Educational Evaluation

What Is Educational Evaluation? By Shane Hall, eHow Contributor I want to do this! What’s This? [pic]Educational evaluation involves the systematic assessment of educational activities. Objects of evaluation include instructional programs, school initiatives and education goals. The growth in federal funding for education and policy-makers’ increased calls for school accountability have contributed to the growth of educational evaluation. Many large school districts have personnel responsible for evaluation activities.

Function 1. Educational evaluation strives to assess the merits and the impacts of educational programs and initiatives.

Examples include evaluating the success of a new dropout prevention program, or comparing the effectiveness of two different reading programs.

Methods 2. Educational evaluation uses many of the research methods employed by education and social science researchers. Evaluation involves data collection and analysis, using quantitative and qualitative methods.

Benefits 3. Evaluation can help educators determine the success of their programs and pinpoint efforts to improve student achievement. It also can help school systems identify the characteristics of successful programs.

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Considerations 4.

Many school systems receive federal and state grants, which often include evaluation requirements, which helps document how the grant funds were used, and what outcomes resulted from funded activities. Misconceptions 5. Many educators often mistake student assessment and teacher appraisals for evaluation. These activities are better described as measurement: the former is an assessment of individual learners rather than of educational phenomena, whereas the latter is a measurement of certain attributes in teachers. From Wikipedia, the free encyclopedia Jump to: navigation, search Educational evaluation is the evaluation process of characterizing and appraising some aspect/s of an educational process. There are two common purposes in educational evaluation which are, at times, in conflict with one another. Educational institutions usually require evaluation data to demonstrate effectiveness to funders and other stakeholders, and to provide a measure of performance for marketing purposes.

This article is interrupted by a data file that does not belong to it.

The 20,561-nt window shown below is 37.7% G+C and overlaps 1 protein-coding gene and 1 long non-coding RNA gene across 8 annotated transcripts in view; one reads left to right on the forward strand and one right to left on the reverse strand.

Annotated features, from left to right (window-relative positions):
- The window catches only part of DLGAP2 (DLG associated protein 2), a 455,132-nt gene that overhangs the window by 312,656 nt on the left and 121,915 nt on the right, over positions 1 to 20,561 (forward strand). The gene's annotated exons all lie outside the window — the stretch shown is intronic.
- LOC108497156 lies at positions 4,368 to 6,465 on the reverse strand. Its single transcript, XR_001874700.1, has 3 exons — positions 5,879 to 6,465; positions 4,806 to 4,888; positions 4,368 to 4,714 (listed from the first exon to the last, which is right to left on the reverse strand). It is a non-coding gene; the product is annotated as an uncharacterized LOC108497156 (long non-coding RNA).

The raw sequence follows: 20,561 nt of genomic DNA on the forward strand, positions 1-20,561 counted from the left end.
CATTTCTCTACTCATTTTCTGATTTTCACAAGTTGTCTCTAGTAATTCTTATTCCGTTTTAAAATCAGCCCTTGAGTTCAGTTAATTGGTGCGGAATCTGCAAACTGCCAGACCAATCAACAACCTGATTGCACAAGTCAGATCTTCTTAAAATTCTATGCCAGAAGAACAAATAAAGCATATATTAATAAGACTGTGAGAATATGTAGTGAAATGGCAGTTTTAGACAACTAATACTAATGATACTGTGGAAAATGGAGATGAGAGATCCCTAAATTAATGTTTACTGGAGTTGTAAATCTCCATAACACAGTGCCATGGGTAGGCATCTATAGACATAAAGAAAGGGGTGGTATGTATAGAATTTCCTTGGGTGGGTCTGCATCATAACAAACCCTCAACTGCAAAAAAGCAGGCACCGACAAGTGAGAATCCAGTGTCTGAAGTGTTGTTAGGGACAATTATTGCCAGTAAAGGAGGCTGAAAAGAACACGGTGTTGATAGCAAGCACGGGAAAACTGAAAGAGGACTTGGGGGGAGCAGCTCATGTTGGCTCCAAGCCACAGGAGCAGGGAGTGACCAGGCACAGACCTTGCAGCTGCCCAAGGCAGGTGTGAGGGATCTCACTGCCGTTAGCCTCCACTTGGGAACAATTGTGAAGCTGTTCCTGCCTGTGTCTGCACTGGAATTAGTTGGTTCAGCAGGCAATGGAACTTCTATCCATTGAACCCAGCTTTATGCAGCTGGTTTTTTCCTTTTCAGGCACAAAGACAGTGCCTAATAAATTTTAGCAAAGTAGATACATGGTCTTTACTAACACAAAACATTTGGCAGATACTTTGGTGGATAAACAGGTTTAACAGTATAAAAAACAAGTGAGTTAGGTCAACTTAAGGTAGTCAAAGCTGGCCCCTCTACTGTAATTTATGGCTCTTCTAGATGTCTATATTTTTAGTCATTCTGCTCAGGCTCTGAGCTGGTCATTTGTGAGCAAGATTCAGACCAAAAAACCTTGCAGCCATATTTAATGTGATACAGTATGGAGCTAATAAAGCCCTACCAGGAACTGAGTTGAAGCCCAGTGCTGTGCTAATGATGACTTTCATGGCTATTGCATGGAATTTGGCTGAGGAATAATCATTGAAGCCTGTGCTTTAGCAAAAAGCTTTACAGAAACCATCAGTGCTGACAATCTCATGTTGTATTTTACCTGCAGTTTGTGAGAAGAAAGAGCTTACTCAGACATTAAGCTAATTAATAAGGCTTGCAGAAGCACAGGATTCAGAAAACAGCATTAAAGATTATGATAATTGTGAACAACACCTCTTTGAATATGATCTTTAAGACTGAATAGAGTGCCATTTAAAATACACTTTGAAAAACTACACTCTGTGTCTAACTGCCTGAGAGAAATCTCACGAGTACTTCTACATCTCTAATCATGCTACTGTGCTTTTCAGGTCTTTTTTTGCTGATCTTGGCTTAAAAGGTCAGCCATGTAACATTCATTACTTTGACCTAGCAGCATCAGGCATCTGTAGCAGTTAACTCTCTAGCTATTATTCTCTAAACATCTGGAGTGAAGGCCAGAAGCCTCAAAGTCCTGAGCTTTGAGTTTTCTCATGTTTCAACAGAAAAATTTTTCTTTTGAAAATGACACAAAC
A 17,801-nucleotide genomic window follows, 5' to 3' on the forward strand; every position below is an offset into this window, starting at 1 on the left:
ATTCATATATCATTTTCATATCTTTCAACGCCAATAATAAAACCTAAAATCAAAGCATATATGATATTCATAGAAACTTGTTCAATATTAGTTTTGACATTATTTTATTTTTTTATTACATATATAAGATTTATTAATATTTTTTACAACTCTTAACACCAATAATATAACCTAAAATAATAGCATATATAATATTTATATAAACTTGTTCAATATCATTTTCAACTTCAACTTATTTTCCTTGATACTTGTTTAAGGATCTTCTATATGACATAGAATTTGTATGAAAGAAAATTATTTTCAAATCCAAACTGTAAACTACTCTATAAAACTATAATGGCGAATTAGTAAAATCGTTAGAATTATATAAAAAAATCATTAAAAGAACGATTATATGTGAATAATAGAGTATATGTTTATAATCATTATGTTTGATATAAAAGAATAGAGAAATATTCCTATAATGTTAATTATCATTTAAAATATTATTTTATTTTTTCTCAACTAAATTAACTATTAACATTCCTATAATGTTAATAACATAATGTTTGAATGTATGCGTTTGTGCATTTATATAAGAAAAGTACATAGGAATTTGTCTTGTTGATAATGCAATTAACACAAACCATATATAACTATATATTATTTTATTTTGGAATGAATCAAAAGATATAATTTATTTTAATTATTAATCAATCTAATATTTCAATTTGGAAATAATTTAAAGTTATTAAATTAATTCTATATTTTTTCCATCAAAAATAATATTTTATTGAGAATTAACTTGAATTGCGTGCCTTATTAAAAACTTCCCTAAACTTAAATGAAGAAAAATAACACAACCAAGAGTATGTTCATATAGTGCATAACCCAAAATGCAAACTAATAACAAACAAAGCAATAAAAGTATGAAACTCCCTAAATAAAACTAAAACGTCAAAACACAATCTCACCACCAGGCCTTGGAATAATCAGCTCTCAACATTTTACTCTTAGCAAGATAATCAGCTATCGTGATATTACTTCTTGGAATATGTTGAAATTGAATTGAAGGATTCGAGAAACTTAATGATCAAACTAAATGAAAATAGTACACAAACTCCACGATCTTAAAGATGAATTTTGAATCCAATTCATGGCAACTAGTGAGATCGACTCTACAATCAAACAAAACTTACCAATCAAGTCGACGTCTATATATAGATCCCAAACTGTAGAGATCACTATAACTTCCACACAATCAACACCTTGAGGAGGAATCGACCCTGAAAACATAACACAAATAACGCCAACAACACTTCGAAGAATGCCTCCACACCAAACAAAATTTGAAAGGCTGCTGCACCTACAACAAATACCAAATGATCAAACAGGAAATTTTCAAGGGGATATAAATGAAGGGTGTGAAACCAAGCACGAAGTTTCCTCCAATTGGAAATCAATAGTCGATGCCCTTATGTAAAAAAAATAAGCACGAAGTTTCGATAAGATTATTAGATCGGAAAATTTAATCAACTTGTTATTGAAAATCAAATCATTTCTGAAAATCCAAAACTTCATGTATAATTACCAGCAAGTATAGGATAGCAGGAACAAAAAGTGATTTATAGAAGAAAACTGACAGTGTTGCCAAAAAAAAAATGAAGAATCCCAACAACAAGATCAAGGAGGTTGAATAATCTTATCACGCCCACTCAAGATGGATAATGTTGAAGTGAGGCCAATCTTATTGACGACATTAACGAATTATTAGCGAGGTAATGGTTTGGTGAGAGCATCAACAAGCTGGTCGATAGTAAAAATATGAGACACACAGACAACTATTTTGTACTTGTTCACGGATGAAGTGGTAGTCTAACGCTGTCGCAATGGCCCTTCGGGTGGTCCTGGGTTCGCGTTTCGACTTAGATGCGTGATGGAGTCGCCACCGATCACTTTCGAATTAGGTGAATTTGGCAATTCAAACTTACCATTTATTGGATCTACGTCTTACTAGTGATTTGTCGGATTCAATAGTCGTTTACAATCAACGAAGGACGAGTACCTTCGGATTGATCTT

Educational evaluation is also a professional activity that individual educators need to undertake if they intend to continuously review and enhance the learning they are endeavouring to facilitate. Standards for educational evaluation The Joint Committee on Standards for Educational Evaluation published three sets of standards for educational evaluations. The Personnel Evaluation Standards  was published in 1988, The Program Evaluation Standards (2nd edition)  was published in 1994, and The Student Evaluations Standards was published in 2003.

Each publication presents and elaborates a set of standards for use in a variety of educational settings. The standards provide guidelines for designing, implementing, assessing and improving the identified form of evaluation. Each of the standards has been placed in one of four fundamental categories to promote evaluations that are proper, useful, feasible, and accurate.  The Personnel Evaluation Standards

• The propriety standards require that evaluations be conducted legally, ethically, and with due regard for the welfare of evaluatees and clients involved in. The utility standards are intended to guide evaluations so that they will be informative, timely, and influential.

• The feasibility standards call for evaluation systems that are as easy to implement as possible, efficient in their use of time and resources, adequately funded, and viable from a number of other standpoints

• The accuracy standards require that the obtained information be technically accurate and that conclusions be linked logically to the data. [edit] The Program Evaluation Standards

• The utility standards are intended to ensure that an evaluation will serve the information needs of intended users. The feasibility standards are intended to ensure that an evaluation will be realistic, prudent, diplomatic, and frugal.

• The propriety standards are intended to ensure that an evaluation will be conducted legally, ethically, and with due regard for the welfare of those involved in the evaluation, as well as those affected by its results.

• The accuracy standards are intended to ensure that an evaluation will reveal and convey technically adequate information about the features that determine worth or merit of the program being evaluated. The Student Evaluation Standards The Propriety standards help ensure that student evaluations are conducted lawfully, ethically, and with regard to the rights of students and other persons affected by student evaluation.

• The Utility standards promote the design and implementation of informative, timely, and useful student evaluations.